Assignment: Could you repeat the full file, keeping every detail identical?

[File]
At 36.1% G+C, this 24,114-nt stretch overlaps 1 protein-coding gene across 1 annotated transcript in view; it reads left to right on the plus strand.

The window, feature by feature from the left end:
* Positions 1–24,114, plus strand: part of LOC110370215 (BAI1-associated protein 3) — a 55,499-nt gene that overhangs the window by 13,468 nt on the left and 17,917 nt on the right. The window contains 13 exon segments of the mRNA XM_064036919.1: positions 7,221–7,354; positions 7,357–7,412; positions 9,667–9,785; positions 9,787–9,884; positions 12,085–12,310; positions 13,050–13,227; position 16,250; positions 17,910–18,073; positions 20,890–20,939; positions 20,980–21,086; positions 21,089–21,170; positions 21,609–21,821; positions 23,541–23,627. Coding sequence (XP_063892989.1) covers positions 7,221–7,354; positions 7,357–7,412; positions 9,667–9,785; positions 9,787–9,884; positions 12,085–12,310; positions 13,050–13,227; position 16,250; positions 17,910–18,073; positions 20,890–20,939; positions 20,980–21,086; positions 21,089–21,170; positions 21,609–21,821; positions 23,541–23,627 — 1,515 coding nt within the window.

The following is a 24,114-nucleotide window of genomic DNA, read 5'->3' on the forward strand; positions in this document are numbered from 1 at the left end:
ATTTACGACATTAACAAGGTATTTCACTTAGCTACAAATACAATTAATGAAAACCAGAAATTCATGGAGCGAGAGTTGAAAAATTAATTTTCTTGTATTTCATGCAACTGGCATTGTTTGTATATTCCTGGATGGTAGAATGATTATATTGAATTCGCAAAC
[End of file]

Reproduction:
At 36.1% G+C, this 24,114-nt stretch overlaps 1 protein-coding gene across 1 annotated transcript in view; it reads left to right on the plus strand.

The window, feature by feature from the left end:
* Positions 1–24,114, plus strand: part of LOC110370215 (BAI1-associated protein 3) — a 55,499-nt gene that overhangs the window by 13,468 nt on the left and 17,917 nt on the right. The window contains 13 exon segments of the mRNA XM_064036919.1: positions 7,221–7,354; positions 7,357–7,412; positions 9,667–9,785; positions 9,787–9,884; positions 12,085–12,310; positions 13,050–13,227; position 16,250; positions 17,910–18,073; positions 20,890–20,939; positions 20,980–21,086; positions 21,089–21,170; positions 21,609–21,821; positions 23,541–23,627. Coding sequence (XP_063892989.1) covers positions 7,221–7,354; positions 7,357–7,412; positions 9,667–9,785; positions 9,787–9,884; positions 12,085–12,310; positions 13,050–13,227; position 16,250; positions 17,910–18,073; positions 20,890–20,939; positions 20,980–21,086; positions 21,089–21,170; positions 21,609–21,821; positions 23,541–23,627 — 1,515 coding nt within the window.

The following is a 24,114-nucleotide window of genomic DNA, read 5'->3' on the forward strand; positions in this document are numbered from 1 at the left end:
ATTTACGACATTAACAAGGTATTTCACTTAGCTACAAATACAATTAATGAAAACCAGAAATTCATGGAGCGAGAGTTGAAAAATTAATTTTCTTGTATTTCATGCAACTGGCATTGTTTGTATATTCCTGGATGGTAGAATGATTATATTGAATTCGCAAAC